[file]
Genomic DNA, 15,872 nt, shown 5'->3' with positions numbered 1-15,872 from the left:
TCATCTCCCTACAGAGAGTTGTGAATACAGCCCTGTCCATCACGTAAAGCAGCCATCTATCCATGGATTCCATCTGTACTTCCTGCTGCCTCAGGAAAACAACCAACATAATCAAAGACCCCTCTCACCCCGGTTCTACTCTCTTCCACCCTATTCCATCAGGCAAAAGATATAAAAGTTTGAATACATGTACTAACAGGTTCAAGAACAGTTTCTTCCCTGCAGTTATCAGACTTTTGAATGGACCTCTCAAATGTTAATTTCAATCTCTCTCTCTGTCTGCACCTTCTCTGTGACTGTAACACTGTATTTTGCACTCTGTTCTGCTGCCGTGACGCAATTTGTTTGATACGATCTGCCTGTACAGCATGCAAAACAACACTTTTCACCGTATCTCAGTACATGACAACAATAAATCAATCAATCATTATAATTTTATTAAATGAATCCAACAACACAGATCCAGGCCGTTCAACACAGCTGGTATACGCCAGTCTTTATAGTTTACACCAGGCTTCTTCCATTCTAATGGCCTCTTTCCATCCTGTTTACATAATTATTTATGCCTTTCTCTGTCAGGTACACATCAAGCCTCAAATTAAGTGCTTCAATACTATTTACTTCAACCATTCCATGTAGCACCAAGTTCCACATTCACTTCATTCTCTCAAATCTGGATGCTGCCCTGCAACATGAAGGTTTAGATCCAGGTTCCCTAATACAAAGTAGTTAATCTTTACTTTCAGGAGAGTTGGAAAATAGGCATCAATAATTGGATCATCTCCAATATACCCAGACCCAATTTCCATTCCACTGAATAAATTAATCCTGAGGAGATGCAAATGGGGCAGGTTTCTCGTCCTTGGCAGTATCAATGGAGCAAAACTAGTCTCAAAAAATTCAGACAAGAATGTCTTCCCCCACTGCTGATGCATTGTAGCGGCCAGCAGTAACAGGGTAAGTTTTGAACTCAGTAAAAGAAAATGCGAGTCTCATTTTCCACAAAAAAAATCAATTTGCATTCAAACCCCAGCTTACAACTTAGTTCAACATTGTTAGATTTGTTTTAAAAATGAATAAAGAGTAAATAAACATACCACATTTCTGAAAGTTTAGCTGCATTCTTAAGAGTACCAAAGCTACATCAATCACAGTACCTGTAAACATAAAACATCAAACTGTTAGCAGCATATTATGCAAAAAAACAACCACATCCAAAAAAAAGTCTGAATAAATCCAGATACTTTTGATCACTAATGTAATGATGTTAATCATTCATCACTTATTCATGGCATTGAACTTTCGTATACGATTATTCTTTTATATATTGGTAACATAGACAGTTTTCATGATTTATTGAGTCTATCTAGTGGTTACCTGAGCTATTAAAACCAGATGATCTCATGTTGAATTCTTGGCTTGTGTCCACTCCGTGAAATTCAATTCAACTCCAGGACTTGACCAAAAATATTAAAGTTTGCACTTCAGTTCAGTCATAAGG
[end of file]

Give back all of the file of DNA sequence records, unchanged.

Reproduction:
Genomic DNA, 15,872 nt, shown 5'->3' with positions numbered 1-15,872 from the left:
TCATCTCCCTACAGAGAGTTGTGAATACAGCCCTGTCCATCACGTAAAGCAGCCATCTATCCATGGATTCCATCTGTACTTCCTGCTGCCTCAGGAAAACAACCAACATAATCAAAGACCCCTCTCACCCCGGTTCTACTCTCTTCCACCCTATTCCATCAGGCAAAAGATATAAAAGTTTGAATACATGTACTAACAGGTTCAAGAACAGTTTCTTCCCTGCAGTTATCAGACTTTTGAATGGACCTCTCAAATGTTAATTTCAATCTCTCTCTCTGTCTGCACCTTCTCTGTGACTGTAACACTGTATTTTGCACTCTGTTCTGCTGCCGTGACGCAATTTGTTTGATACGATCTGCCTGTACAGCATGCAAAACAACACTTTTCACCGTATCTCAGTACATGACAACAATAAATCAATCAATCATTATAATTTTATTAAATGAATCCAACAACACAGATCCAGGCCGTTCAACACAGCTGGTATACGCCAGTCTTTATAGTTTACACCAGGCTTCTTCCATTCTAATGGCCTCTTTCCATCCTGTTTACATAATTATTTATGCCTTTCTCTGTCAGGTACACATCAAGCCTCAAATTAAGTGCTTCAATACTATTTACTTCAACCATTCCATGTAGCACCAAGTTCCACATTCACTTCATTCTCTCAAATCTGGATGCTGCCCTGCAACATGAAGGTTTAGATCCAGGTTCCCTAATACAAAGTAGTTAATCTTTACTTTCAGGAGAGTTGGAAAATAGGCATCAATAATTGGATCATCTCCAATATACCCAGACCCAATTTCCATTCCACTGAATAAATTAATCCTGAGGAGATGCAAATGGGGCAGGTTTCTCGTCCTTGGCAGTATCAATGGAGCAAAACTAGTCTCAAAAAATTCAGACAAGAATGTCTTCCCCCACTGCTGATGCATTGTAGCGGCCAGCAGTAACAGGGTAAGTTTTGAACTCAGTAAAAGAAAATGCGAGTCTCATTTTCCACAAAAAAAATCAATTTGCATTCAAACCCCAGCTTACAACTTAGTTCAACATTGTTAGATTTGTTTTAAAAATGAATAAAGAGTAAATAAACATACCACATTTCTGAAAGTTTAGCTGCATTCTTAAGAGTACCAAAGCTACATCAATCACAGTACCTGTAAACATAAAACATCAAACTGTTAGCAGCATATTATGCAAAAAAACAACCACATCCAAAAAAAAGTCTGAATAAATCCAGATACTTTTGATCACTAATGTAATGATGTTAATCATTCATCACTTATTCATGGCATTGAACTTTCGTATACGATTATTCTTTTATATATTGGTAACATAGACAGTTTTCATGATTTATTGAGTCTATCTAGTGGTTACCTGAGCTATTAAAACCAGATGATCTCATGTTGAATTCTTGGCTTGTGTCCACTCCGTGAAATTCAATTCAACTCCAGGACTTGACCAAAAATATTAAAGTTTGCACTTCAGTTCAGTCATAAGG